Archive for December, 2010
The results of the OECD’s Program for International Student Assessment (PISA) generated their usual ration of hand-wringing. They deserve a second look.
Differences in how the tests are given complicate interpretation of PISA scores, and some countries have in the past done things to give their scores an upward nudge. This time, PISA decided to provide scores for China-Shanghai rather than for all of China. This is like only using scores from high income suburbs in the US.
The US scored 14th in reading, 17th in science and 25th in math, but if we remove countries with small populations or extraneous slices like Shanghai, the US is better seen as ranking in the top five. Of the tested countries with more than 100 million in population, the US ranks second, behind only Japan. Of the countries that are likely to shape international relations in the future – Brazil, China, India, the U.S., only the US and Brazil participated, and the US scored significantly higher than Brazil in every category. The correlation between PISA and economic performance deserves a second look as well. Japan, whose economy flatlined in 1990 and has
Pursuit of global leadership in clean energy innovation is intensifying. A new analysis of where clean energy technologies are being invented provides a good “gut check” of where the U.S. ranks and what other countries are doing to leapfrog forward. And it tells a very tenuous story.
For much of the past decade, countries like Japan, China, and Germany have made significant strides in clean energy, recognizing it as central to global competitiveness, energy security, and mitigating climate change. Using the European Union’s World Patent Statistical Database, the study found that between 2000 and 2005, twelve countries invented almost 90% of clean energy technologies. Three of those countries – Japan, the United States, and Germany – accounted for 60% of all clean energy patents. And even since the stimulus, the number of patents granted for clean energy in the U.S. has grown.
For the United States, this should be good news, but it’s only half the story. The U.S. is having some successes in clean energy, but policy inaction threatens any gains made in the last decade. Other countries like Japan,
Most Americans appreciate the fact that the world is a very competitive place. Policy makers and parents have long known that our kids, from grade school through college, need to step up their skills and understanding of science, technology, engineering and math – know in education circles as STEM studies – if they are going to compete successfully with their counterparts in China, India, Korea, and many European countries. For this reason, for nearly 40 years there has been a lot of interest in improving STEM education. While it is laudable that we are focusing on STEM education, we are running the risk of tethering ourselves to assumptions that might be a little faulty and outdated. We can’t be truly innovative as a nation if we are not innovative in our thinking about STEM education.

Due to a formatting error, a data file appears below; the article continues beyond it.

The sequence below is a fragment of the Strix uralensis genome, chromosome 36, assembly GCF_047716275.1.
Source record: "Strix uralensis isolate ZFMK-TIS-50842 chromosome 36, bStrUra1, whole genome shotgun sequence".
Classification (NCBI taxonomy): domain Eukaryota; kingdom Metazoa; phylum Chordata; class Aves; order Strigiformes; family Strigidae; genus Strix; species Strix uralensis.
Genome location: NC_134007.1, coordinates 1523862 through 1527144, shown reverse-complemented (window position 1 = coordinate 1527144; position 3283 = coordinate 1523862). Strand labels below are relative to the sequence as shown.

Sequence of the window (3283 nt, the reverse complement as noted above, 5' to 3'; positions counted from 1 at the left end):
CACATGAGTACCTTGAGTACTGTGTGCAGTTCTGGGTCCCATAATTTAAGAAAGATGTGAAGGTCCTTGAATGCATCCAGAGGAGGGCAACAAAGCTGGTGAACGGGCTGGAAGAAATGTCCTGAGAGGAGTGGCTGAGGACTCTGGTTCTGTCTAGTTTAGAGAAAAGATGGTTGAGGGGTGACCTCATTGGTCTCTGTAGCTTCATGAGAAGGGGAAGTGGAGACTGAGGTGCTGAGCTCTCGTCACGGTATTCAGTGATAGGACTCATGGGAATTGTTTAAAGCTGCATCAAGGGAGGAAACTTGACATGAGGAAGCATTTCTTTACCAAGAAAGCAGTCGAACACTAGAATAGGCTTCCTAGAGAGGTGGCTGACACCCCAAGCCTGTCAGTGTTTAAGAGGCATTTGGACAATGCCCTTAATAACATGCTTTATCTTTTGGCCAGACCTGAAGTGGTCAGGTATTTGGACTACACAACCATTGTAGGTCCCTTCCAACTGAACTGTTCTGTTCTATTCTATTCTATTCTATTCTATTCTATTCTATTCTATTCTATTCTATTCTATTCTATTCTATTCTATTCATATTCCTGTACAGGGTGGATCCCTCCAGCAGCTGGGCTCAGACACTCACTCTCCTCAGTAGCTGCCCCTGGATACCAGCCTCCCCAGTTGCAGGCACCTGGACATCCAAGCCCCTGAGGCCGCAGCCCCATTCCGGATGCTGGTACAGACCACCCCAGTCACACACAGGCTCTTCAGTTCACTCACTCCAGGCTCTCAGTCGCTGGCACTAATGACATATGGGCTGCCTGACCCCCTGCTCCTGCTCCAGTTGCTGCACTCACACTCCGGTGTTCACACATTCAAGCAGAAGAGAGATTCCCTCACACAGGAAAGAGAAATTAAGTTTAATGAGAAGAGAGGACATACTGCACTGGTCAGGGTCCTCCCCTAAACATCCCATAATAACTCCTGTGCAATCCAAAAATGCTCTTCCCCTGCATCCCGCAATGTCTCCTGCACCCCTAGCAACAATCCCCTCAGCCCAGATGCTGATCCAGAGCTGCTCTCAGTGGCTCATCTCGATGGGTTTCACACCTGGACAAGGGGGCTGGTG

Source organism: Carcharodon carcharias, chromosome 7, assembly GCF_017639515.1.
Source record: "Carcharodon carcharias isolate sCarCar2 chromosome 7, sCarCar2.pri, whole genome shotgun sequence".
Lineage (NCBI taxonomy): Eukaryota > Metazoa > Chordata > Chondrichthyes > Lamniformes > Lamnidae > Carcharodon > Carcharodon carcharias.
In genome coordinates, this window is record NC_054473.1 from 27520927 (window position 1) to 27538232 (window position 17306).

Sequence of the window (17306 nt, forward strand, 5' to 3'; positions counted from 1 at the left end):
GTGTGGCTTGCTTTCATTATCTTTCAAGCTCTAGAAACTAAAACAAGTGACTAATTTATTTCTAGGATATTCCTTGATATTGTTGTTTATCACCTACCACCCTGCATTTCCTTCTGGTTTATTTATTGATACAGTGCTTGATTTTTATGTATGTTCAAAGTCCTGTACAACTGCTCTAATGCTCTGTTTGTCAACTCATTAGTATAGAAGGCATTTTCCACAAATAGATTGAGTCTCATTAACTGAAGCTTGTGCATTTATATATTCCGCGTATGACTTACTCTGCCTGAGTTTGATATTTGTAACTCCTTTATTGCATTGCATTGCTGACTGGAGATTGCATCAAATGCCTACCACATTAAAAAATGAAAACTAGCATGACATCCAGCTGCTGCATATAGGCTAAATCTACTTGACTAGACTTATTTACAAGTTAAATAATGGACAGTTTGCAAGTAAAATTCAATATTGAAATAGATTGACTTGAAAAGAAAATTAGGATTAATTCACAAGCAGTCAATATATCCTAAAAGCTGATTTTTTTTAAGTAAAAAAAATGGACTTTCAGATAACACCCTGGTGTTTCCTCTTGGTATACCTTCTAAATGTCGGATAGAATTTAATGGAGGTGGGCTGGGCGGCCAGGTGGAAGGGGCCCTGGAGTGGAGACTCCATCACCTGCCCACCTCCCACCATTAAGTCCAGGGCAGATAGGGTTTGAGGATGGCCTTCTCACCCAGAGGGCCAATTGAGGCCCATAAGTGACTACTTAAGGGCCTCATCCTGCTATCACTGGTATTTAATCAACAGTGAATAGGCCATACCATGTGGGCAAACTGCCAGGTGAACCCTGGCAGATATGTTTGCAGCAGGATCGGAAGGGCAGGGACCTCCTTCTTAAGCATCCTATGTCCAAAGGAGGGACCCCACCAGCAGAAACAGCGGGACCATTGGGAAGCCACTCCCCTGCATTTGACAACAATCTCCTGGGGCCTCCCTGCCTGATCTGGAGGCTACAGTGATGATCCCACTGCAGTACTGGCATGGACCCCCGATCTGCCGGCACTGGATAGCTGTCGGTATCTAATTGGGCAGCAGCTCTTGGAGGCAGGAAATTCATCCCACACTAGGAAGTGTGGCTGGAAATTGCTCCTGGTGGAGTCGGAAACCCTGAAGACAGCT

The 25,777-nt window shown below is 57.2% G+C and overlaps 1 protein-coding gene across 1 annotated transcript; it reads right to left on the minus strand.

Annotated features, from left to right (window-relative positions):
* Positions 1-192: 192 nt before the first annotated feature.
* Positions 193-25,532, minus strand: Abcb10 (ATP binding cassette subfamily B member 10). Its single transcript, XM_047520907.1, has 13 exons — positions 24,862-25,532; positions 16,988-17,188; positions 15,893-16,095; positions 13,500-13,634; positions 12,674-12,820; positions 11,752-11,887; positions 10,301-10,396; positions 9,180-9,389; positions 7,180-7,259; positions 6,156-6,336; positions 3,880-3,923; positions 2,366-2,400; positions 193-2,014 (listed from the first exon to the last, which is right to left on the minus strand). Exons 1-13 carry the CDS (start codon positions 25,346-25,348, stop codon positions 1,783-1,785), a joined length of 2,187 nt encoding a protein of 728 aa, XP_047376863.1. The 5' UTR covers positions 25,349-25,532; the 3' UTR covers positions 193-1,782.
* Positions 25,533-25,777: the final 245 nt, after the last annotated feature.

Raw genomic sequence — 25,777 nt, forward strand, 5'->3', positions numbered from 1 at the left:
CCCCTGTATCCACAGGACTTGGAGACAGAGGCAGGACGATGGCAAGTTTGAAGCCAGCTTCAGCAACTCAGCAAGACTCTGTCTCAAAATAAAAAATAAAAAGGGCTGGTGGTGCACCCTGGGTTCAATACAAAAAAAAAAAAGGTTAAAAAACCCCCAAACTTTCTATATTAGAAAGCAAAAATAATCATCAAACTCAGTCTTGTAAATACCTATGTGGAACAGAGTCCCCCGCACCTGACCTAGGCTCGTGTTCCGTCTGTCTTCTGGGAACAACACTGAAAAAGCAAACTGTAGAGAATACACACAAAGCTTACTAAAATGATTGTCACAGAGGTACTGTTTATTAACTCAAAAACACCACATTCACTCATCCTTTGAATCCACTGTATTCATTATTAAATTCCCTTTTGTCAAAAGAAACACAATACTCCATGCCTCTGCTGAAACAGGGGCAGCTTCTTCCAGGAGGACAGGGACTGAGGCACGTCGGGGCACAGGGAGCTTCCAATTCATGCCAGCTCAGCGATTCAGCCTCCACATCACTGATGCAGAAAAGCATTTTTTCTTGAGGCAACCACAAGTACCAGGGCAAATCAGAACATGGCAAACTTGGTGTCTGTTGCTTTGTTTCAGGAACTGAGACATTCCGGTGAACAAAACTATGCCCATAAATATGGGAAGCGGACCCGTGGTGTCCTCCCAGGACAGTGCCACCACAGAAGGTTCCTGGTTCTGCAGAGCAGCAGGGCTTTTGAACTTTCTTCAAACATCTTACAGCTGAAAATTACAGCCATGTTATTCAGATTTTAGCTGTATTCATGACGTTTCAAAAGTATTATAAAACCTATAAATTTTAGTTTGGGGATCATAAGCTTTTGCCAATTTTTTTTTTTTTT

The current assumption driving STEM education is that all students should get at least some STEM education at every step of their educational journey. Supply students with high standards, great teachers and get as many kids excited about STEM as possible. Call this the “some STEM for all” approach. It sounds appealing, right? Universal tech
The United States is falling behind in international economic competitiveness, according to recent research by the Information Technology and Innovation Foundation. While our 2009 Atlantic Century report ranked the United States sixth of 40 nations in “innovation-based competitiveness,” we are dead last in the rate of progress over the last decade. That poor performance is finally leading to action. Sens. Mark Warner of Virginia, Amy Klobuchar of Minnesota, and George LeMieux of Florida this year introduced legislation requiring the White House to develop a “national competitiveness strategy”—and now CAP has released an important report urging the federal government to rethink how it develops and coordinates competitiveness policy.
These are important steps. At the end of the day, however, any innovation and competitiveness strategy will be shaped and implemented by the administration in power. Economic policy today is the purview of the Treasury Department and its allies at the White House’s Council of Economic Advisers and Office of Management and Budget. Dominated in both Democratic and Republican administrations by financially oriented neoclassical economists, these organizations largely ignore the real economy in favor of the financial one and believe that in the
No one has expressed similar worries about the future of America’s auto-based manufacturing regions, which specialize heavily in components that are tied to the internal combustion engine. But anyone who cares about the future of the Great Lakes region should start worrying about electric vehicle shock. The same problem that the far-sighted manufacturers and local governments in Hamamatsu have identified could loom large for a host of mostly small and medium-sized industrial metropolitan areas in Michigan, Ohio, Indiana, Illinois, and Wisconsin.
To see this, let’s look at the extent to which auto-based Great Lakes metropolitan areas specialize in mechanical technologies–the core technologies of conventional cars and trucks–versus electrical technologies. We